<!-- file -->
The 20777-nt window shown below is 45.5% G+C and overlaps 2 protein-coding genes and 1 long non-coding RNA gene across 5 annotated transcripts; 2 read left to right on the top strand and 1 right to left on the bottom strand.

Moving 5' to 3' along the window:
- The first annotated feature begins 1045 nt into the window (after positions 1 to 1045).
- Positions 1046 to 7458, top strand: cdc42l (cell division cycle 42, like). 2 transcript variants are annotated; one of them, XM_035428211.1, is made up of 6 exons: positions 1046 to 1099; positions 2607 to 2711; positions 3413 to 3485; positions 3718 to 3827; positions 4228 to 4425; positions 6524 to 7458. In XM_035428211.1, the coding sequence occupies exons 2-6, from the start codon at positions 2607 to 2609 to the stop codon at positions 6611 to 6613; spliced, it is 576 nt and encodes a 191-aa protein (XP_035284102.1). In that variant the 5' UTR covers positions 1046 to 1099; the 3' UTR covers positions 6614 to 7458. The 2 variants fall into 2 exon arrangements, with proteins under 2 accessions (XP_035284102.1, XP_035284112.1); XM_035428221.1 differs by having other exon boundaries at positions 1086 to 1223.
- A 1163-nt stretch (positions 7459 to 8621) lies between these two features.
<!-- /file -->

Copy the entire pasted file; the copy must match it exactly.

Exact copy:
The 20777-nt window shown below is 45.5% G+C and overlaps 2 protein-coding genes and 1 long non-coding RNA gene across 5 annotated transcripts; 2 read left to right on the top strand and 1 right to left on the bottom strand.

Moving 5' to 3' along the window:
- The first annotated feature begins 1045 nt into the window (after positions 1 to 1045).
- Positions 1046 to 7458, top strand: cdc42l (cell division cycle 42, like). 2 transcript variants are annotated; one of them, XM_035428211.1, is made up of 6 exons: positions 1046 to 1099; positions 2607 to 2711; positions 3413 to 3485; positions 3718 to 3827; positions 4228 to 4425; positions 6524 to 7458. In XM_035428211.1, the coding sequence occupies exons 2-6, from the start codon at positions 2607 to 2609 to the stop codon at positions 6611 to 6613; spliced, it is 576 nt and encodes a 191-aa protein (XP_035284102.1). In that variant the 5' UTR covers positions 1046 to 1099; the 3' UTR covers positions 6614 to 7458. The 2 variants fall into 2 exon arrangements, with proteins under 2 accessions (XP_035284102.1, XP_035284112.1); XM_035428221.1 differs by having other exon boundaries at positions 1086 to 1223.
- A 1163-nt stretch (positions 7459 to 8621) lies between these two features.